DPD simulations of anion exchange membrane: The effect of an alkyl spacer on the hydrated morphology
XB Luo and SJ Paddison, SOLID STATE IONICS, 339, UNSP 115012 (2019).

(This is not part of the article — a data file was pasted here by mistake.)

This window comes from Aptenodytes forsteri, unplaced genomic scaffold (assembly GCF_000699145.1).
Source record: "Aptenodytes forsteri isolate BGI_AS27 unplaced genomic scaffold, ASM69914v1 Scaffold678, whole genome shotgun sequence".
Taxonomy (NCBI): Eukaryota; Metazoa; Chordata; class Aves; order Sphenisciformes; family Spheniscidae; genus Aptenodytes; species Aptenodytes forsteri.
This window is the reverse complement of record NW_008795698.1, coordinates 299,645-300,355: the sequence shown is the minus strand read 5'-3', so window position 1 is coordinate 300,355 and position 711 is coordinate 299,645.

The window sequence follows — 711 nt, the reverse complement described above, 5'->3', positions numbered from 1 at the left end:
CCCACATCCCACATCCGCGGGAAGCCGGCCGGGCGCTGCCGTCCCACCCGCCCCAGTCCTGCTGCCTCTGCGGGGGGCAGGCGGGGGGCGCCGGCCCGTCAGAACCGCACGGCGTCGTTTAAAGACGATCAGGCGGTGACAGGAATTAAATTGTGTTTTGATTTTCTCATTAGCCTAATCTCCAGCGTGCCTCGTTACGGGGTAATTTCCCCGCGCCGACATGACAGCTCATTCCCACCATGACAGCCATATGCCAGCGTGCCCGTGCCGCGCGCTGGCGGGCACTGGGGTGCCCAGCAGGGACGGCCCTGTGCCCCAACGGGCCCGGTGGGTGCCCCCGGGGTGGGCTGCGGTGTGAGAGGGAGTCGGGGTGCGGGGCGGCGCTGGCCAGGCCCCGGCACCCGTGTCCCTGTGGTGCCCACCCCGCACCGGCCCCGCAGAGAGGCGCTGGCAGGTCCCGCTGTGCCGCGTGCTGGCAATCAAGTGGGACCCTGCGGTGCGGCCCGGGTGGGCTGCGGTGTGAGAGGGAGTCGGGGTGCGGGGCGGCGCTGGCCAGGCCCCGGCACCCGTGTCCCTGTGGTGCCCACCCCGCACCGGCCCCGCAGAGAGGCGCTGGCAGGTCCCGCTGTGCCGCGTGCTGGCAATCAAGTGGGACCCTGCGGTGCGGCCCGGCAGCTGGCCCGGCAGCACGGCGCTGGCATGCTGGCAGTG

An ion conducting polymeric membrane is a key component in an anion exchange membrane (AEM) fuel cell serving as the electrolyte. To enhance both the membrane stability and ion conductivity, phase segregate copolymers have been proposed for use as AEMs. Phase separation results in the formation of ion conducting domains, and hence the morphology of the material is important. Among the candidates, polystyrene-b-poly (ethylene-co-butylene)-b-polystyrene (SEBS), functionalized by quaternary ammonium (QA) head groups and variants with an alkyl spacer, has been synthesized and offers some promising characteristics. Dissipative particle dynamics (DPD), a coarse-grained scheme, was utilized to investigate the hydrated morphology of these model systems. Specifically, this work seeks to understand the effect of an alkyl (C4H8) 'spacer' when attached to the functional group on the hydrated morphology of the ionomer. This spacer was grafted between the SEBS and the QA group as a 'linker', to the end of the QA group as a 'tail', and in both positions as a coexisting 'linker and tail'. The simulated morphologies were all compared back to the SEBS-QA without any spacer. An analysis of the clustering was also performed to quantify the size, connectivity, and percolation of the water and ion containing domains as a function of the degree of hydration.
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